Background: Cancer in children presents unique issues for diagnosis, treatment and survivorship care. Phase-specific comparative cost estimates are important for informing healthcare planning.
Objectives: The aim of this paper is to compare direct medical costs of childhood cancer by phase of care in British Columbia (BC) and Ontario (ON).
Methods: For cancer patients diagnosed at <15 years of age and propensity-score-matched non-cancer controls, we applied standard costing methodology using population-based healthcare administrative data to estimate and compare phase-based costs by province.
Results: Phase-specific cancer-attributable costs were 2%–39% higher for ON than for BC. Leukemia pre-diagnosis costs and annual lymphoma continuing care costs were >50% higher in ON. Phase-specific in-patient hospital costs (the major cost category) represented 63%–82% of ON costs, versus 43%–73% of BC costs. Phase-specific diagnostic tests and procedures accounted for 1.0%–3.4% of ON costs and 2.8%–13.0% of BC costs.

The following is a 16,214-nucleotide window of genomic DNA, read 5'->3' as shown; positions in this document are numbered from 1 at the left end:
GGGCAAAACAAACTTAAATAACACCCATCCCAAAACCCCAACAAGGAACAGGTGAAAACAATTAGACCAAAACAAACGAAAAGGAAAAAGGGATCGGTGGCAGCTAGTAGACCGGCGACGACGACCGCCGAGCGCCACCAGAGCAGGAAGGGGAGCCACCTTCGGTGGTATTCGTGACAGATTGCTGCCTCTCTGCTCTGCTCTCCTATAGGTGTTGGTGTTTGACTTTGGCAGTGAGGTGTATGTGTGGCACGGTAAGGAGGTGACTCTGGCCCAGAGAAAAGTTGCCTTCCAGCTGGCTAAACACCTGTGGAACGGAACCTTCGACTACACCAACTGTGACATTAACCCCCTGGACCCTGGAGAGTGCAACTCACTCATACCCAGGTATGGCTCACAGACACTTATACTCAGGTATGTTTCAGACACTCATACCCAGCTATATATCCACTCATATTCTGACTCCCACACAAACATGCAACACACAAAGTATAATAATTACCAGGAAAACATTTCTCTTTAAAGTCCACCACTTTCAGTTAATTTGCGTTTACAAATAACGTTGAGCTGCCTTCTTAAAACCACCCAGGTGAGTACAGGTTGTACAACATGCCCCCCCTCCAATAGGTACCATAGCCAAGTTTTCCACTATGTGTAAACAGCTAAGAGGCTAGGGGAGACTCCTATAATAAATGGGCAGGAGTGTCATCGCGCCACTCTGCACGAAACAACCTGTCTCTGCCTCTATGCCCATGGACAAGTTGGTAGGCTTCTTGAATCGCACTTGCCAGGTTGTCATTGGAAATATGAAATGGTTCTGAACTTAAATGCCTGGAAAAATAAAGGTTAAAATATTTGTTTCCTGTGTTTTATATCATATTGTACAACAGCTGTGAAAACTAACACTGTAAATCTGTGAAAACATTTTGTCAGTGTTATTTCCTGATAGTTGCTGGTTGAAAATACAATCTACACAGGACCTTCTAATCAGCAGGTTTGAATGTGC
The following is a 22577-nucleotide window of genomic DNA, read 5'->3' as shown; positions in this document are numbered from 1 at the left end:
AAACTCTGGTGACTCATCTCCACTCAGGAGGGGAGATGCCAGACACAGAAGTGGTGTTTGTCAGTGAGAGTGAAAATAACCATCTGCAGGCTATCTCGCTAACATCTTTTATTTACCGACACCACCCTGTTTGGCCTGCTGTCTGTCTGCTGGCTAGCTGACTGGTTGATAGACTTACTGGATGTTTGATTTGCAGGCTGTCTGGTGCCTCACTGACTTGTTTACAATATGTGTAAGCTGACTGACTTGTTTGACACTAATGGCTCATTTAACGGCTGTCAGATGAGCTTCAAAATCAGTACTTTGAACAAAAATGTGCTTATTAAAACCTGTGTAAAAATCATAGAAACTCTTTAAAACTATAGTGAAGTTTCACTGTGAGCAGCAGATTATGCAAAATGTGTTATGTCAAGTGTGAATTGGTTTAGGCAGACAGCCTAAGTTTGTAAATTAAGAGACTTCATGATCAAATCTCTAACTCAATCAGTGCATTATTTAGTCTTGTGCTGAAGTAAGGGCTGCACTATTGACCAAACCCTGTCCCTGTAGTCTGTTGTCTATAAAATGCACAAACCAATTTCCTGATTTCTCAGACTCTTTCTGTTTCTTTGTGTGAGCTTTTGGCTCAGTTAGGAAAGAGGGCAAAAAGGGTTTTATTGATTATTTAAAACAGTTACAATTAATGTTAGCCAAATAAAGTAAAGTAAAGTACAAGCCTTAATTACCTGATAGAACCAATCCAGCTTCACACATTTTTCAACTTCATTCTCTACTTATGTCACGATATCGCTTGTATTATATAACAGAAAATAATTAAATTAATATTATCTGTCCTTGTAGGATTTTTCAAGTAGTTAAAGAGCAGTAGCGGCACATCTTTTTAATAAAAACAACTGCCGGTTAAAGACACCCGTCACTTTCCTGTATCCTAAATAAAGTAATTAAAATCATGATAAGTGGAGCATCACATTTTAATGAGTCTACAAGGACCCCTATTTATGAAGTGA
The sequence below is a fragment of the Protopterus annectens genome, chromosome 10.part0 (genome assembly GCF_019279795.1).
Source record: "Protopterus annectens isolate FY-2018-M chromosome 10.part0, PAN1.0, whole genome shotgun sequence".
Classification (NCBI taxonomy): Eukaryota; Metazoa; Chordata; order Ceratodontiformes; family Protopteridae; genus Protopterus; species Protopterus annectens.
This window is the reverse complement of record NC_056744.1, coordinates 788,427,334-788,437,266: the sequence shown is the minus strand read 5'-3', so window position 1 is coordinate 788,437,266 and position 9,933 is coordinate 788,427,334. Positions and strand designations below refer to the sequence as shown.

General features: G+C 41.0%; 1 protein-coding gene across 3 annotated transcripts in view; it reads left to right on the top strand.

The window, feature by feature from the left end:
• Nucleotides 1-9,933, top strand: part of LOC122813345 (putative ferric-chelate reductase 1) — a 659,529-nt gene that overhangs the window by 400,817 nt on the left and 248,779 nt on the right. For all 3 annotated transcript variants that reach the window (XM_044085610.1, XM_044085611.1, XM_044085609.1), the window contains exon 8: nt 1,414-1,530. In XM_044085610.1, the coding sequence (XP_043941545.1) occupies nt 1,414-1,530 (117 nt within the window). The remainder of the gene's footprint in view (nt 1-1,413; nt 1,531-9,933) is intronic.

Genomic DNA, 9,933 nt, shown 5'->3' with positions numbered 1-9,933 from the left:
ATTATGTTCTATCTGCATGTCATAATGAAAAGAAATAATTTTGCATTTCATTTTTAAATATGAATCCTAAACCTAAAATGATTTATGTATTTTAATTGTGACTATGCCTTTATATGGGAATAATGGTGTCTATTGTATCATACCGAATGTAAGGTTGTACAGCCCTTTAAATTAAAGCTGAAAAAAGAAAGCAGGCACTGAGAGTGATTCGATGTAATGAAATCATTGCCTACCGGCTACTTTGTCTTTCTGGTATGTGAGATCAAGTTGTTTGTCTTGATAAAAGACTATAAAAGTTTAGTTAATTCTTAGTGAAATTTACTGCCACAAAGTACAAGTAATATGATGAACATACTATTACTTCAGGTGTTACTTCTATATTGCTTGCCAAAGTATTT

Conclusions: There are substantial cost differences between these two Canadian provinces, BC and ON, possibly identifying opportunities for healthcare planning improvement.
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